That said, humans will suffer from various calamities and from forced migration north into livable areas. There will be population pressures that will result in disappearance of the current Arctic states like Russia, Canada and Denmark's Greenland. And this will not happen without a fight, hopefully not a nuclear one, but who knows.

That said, there are plenty of potential technological ways to cool the planet down, and some may end up being implemented, whether unilaterally or consensually. This may happen as a short-term measure until other technologies are used to remove carbon dioxide from the atmosphere.

TL;DR: Climate change is a slow-moving disaster, but not an X-risk.

When I began writing this, I thought very little good could be done by working on climate change, since of how popular the topic is. But as I wrote, and thought about the issue, I realized that you have a point, and that working on effective solutions to the problem has a high chance of being effective, if not particularly suited for me. I would enjoy seeing more in-depth analyses which do actual research, and attach numbers to the vague feelings of importance I express here.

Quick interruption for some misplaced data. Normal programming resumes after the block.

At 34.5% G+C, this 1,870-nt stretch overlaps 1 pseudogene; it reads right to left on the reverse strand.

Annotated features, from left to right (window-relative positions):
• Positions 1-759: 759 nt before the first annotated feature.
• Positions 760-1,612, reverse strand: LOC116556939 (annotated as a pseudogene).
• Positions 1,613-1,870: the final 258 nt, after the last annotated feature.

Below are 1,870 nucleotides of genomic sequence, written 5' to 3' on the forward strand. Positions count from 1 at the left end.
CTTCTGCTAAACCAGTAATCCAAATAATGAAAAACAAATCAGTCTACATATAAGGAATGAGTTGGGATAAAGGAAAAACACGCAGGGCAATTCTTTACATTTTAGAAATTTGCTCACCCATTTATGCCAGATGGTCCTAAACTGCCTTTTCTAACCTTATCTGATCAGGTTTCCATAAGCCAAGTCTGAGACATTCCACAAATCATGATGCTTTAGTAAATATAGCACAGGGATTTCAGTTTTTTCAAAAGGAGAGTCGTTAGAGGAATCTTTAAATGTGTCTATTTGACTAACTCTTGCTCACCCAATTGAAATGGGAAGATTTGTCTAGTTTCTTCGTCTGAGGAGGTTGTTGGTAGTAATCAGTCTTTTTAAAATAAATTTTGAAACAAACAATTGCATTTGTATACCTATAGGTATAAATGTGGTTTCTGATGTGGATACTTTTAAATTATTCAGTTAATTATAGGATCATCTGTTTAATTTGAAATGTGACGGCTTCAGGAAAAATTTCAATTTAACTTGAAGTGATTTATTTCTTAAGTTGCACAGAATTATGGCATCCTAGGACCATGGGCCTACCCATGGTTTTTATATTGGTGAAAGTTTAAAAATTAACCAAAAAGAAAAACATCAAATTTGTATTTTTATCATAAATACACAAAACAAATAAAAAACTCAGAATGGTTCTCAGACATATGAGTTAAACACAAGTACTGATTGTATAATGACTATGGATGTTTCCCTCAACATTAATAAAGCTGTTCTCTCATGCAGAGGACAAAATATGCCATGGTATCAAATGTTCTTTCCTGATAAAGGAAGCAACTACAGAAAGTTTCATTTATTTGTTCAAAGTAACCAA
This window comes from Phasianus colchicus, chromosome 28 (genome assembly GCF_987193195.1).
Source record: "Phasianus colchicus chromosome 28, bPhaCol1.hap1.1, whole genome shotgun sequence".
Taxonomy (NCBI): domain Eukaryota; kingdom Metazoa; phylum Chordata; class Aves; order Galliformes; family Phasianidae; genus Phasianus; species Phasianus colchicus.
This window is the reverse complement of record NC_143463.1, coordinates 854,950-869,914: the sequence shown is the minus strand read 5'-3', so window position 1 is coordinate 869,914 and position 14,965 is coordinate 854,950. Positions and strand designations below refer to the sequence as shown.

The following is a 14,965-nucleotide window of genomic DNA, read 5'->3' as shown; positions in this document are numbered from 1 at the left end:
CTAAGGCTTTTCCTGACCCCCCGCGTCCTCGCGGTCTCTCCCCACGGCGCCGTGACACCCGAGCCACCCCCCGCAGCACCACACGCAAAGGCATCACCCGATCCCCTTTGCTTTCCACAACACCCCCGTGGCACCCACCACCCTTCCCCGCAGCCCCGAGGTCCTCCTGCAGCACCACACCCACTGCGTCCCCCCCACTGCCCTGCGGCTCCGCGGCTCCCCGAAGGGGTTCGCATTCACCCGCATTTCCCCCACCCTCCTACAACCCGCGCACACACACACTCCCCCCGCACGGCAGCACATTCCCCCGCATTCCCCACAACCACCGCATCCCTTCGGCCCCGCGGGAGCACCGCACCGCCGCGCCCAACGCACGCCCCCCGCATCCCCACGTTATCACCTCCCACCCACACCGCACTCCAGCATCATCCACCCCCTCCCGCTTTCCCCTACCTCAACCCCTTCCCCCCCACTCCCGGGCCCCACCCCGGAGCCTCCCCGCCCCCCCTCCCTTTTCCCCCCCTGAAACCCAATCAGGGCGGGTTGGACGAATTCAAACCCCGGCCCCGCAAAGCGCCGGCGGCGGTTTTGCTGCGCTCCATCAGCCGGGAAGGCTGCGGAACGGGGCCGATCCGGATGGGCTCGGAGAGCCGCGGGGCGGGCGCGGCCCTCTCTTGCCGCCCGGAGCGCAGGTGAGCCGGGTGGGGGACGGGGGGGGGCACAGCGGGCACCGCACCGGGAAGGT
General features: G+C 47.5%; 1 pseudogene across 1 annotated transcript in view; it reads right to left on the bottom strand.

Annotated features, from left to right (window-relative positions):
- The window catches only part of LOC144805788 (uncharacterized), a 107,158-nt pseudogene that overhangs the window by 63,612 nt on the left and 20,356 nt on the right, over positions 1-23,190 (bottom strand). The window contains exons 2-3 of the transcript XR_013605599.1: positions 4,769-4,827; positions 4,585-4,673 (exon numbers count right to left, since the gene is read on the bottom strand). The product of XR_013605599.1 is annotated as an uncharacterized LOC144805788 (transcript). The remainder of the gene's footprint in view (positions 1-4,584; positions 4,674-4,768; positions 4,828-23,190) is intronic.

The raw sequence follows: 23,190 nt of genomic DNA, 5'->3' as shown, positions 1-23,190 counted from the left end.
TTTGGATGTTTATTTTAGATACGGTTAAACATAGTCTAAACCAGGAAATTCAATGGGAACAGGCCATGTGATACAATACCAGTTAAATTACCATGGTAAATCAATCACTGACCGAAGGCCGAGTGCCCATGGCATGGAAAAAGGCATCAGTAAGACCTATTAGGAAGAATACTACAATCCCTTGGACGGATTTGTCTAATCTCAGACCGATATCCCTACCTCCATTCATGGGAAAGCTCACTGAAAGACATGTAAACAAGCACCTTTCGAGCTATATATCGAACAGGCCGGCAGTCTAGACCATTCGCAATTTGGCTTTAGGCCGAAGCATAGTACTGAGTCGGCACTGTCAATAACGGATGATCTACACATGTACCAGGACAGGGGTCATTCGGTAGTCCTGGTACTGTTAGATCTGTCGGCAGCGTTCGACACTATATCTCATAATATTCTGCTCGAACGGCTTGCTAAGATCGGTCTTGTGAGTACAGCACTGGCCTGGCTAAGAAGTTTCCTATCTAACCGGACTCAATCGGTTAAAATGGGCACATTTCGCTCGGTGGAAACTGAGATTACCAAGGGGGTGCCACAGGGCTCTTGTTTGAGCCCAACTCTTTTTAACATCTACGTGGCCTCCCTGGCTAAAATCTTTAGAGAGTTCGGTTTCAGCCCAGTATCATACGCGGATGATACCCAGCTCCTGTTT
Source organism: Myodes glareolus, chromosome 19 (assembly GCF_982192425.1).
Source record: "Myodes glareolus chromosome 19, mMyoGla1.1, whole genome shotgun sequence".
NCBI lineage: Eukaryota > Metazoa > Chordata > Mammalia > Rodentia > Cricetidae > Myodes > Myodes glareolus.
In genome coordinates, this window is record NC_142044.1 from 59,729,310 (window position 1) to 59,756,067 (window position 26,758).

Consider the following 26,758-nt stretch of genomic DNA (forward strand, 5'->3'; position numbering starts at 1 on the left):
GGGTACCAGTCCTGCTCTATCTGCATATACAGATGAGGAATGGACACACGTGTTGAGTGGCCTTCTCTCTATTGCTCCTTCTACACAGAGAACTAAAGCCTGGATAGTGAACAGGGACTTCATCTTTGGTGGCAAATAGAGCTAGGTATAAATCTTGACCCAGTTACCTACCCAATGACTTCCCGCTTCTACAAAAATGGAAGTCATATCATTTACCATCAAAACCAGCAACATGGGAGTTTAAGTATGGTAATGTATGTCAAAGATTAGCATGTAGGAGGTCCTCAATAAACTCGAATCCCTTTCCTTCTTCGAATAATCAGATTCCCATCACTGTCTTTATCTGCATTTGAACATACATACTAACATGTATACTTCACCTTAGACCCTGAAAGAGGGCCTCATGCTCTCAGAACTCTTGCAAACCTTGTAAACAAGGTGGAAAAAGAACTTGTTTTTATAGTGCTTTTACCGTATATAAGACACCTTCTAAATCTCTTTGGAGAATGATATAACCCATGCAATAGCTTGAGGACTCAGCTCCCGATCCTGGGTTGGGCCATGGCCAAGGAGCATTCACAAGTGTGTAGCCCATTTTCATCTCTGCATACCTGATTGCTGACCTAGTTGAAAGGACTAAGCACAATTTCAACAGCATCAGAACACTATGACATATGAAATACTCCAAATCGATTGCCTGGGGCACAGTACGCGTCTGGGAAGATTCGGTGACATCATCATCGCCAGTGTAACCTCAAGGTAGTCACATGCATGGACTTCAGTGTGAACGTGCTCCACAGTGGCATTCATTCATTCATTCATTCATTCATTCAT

Using EA's usual decision matrix of Scale, Solvability, and Neglectedness :